Absolutely. The concept is that we are totally responsible for the boats we build and this is why we prefer to do it all on home ground, where we can control the whole production process and thus guarantee maximum quality for each detail that goes into each boat. Everything necessary for the construction of the boat is "homemade", including aluminium and carbon masts, which we also build for other boatyards like Nautor Swan and Baltic. Ours is a company undergoing continual development, because our boats are becoming increasingly bigger and with increasingly more complex technical needs. If, for example, a particular winch is impossible to find on the market, we can make up for this shortcoming, by producing one ourselves. Furthermore, we invest a lot in research; we keep up to date on all materials so that our boats today can boast absolutely cutting edge construction standards.

Thanks to the use of special brand new alloys, above all with aluminium, we have managed to build extremely "thin" and therefore light boats, getting lighter all the time. This is a characteristic that is of fundamental importance especially when making regatta boats, where a lighter boat means increased performance. At the moment for example, our innovation aims at the creation of lightweight, watertight doors to be installed on our future hulls, which we are building thanks also to a brand new 6-axis milling cutter we have recently acquired.

You make very technical, modern boats, which often however have a fairly classic line

Classic lines with modern equipment are a tendency on the increase above all over the last two years and which I like a lot. A classic design is a shape that in a certain sense is immortal and will never go out of fashion. The ultra-modern equipment is mainly used to simplify and reduce the crew's work and effort to a minimum, otherwise more hands would be necessary. There is also another class of users who prefer boats that are super-modern even in appearance and we try to satisfy both parties.

Are you anyway continuing to build high performance boats as well?

At the moment we have a client who has commissioned a 32-metre, a steel boat offering high performance but with delightful interiors. This just goes to show that a combination of top performance and absolute comfort is completely feasible. This too will certainly be one of the possible developments for large sailing boats of the future.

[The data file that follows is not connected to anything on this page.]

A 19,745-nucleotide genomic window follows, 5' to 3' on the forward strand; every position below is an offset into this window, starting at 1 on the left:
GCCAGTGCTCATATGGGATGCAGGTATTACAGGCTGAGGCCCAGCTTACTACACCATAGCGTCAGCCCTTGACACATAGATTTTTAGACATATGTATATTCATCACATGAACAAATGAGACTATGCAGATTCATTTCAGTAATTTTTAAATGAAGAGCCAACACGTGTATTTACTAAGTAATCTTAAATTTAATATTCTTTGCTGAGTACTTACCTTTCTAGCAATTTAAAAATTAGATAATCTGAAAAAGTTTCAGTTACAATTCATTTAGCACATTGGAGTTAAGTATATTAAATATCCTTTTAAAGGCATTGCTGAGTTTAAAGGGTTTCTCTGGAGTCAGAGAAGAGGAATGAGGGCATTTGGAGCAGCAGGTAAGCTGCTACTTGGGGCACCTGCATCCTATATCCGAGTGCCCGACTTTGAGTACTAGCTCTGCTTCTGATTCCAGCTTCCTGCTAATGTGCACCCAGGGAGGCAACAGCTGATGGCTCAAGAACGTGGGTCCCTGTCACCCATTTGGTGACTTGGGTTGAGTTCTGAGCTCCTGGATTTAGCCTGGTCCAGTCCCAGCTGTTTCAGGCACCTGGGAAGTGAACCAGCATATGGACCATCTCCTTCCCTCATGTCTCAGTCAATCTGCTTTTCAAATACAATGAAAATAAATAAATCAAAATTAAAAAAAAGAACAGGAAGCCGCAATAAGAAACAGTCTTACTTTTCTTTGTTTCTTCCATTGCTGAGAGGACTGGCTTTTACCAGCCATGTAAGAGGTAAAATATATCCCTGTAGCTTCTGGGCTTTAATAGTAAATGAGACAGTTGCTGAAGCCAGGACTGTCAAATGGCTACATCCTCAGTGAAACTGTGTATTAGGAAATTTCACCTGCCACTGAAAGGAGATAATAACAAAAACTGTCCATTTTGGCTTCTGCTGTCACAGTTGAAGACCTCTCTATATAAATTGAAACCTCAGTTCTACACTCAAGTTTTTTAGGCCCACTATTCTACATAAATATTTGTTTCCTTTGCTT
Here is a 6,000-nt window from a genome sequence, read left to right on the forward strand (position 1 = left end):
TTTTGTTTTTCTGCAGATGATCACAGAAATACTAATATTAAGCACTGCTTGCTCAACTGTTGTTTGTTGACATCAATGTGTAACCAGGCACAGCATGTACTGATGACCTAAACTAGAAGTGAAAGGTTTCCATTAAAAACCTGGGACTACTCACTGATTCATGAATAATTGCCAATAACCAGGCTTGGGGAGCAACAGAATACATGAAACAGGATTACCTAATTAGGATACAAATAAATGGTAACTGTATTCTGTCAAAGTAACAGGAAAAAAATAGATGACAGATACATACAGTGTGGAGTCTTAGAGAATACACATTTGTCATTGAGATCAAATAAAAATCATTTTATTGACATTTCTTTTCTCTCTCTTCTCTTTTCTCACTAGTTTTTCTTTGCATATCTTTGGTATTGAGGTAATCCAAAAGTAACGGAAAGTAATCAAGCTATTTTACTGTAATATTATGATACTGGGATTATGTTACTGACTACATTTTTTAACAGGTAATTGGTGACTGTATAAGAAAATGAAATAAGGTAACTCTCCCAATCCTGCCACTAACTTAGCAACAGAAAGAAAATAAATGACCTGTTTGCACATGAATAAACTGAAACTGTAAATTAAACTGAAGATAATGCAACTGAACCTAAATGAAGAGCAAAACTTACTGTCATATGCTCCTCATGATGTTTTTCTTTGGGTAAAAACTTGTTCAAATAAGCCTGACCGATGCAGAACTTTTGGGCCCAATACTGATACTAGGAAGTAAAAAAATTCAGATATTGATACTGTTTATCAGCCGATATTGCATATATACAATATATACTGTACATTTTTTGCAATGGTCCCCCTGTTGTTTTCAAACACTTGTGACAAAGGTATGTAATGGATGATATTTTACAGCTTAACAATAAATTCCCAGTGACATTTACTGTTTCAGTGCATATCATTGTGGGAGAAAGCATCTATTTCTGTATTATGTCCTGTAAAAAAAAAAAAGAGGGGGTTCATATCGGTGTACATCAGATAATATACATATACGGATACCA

Going back to Athena: when will she be ready?

The boat will leave the yard at the end of June. For this journey we have had to build a special pontoon, about 110 metres long, under which we will transfer the boat and thanks to which we will then lower the bulb, which still has to be fitted to the keel. Then at the beginning of July we will transfer the boat to Amsterdam where we will proceed with launching and instrumentation testing; the boat will be ready around mid-September.

How long does it take you to create a boat like Athena?

About three years, with a production process that can be constantly viewed by the owner: from preparation of the aluminium, to interior furnishing, building the hull, the masts, etc. Clients like this as it reassures them and this is the reason they come to us. The boats we build are exactly as the client orders them; we try to make their wishes come true as far as possible.

What kind of clientele do you have?

The owner of the motor yacht is an American, but generally we have many European clients, some Americans and the German market is also very important for us, but we have clients in South America, in France and pretty much all over the world.

And the Arabian market?

No, at the moment we don't have any Arabian clients, because we mainly produce sailboats and they are really not very interested in them. But, with our production of motor yachts growing in the short-term, I think we're likely to see some arrival, showing interest in the quality of our boats.

Who is your main competitor in the sector of sailboats?

Alloy Yacht, in New Zealand, in part Jongert and then many more, competition is very strong.

How is your sales network organised?

We sell directly from Holland, there are two or three people in charge of this, but sometimes also through brokers. We have a representative in America as well.

Do you have any Italian clients?

We've had a couple of Italian clients in the past but not recently.